Signing for yourself

December 19, 2012

Law Day

I have blogged before about arranging for a power of attorney in case anything needs to be done on your transaction while you are away. Today, I wanted to talk about running the entire deal through a power of attorney – when you are the purchaser.

As a vendor, using a power of attorney is not a big deal. Your lawyer will need to see the document and confirm that it appears valid, and may also need to do some investigating to ensure that the person who gave the power intended to give it to you and either approves of the transaction or is incapacitated. If you are buying, however, you have to be very careful that your lender will approve of the power of attorney being used to sign the paperwork. Some banks will flat out say no; others will depend on how well they know you. Also, the power of attorney will have to be registered along with the purchase, so be aware of that too as it will become a public document.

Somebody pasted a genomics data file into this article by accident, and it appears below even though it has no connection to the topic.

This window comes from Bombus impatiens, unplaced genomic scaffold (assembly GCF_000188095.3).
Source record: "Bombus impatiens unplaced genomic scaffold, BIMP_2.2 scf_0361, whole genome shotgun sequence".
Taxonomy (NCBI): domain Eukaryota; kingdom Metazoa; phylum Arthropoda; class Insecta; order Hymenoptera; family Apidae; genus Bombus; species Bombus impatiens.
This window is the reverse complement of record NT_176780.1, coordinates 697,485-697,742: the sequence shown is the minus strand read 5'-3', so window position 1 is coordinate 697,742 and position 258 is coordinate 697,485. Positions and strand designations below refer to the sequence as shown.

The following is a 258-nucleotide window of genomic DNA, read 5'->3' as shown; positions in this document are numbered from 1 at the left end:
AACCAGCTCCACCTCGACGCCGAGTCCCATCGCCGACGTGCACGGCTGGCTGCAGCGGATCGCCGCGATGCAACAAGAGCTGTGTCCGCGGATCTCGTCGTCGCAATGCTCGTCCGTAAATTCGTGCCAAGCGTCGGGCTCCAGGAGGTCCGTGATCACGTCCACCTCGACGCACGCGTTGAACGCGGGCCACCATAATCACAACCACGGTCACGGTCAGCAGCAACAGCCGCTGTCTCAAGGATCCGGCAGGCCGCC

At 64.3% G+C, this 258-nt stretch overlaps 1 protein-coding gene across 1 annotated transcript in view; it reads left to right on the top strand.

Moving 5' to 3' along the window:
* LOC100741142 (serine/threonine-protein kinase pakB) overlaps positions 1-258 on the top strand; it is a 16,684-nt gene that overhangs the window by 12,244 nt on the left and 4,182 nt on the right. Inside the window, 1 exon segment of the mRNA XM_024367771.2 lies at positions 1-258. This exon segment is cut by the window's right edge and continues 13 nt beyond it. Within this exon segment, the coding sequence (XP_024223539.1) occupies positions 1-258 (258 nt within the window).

As always, be sure to clear it with your lawyer before you take off – it is much better to sign documents early than to be left with a firm agreement and a bank that won’t let someone sign for you.

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About Cesia

Cesia is a real estate lawyer at Wall-Armstrong and Green, a boutique law firm in Barrie focusing on real estate and estates. When she's not online, she can usually be found in her garden.

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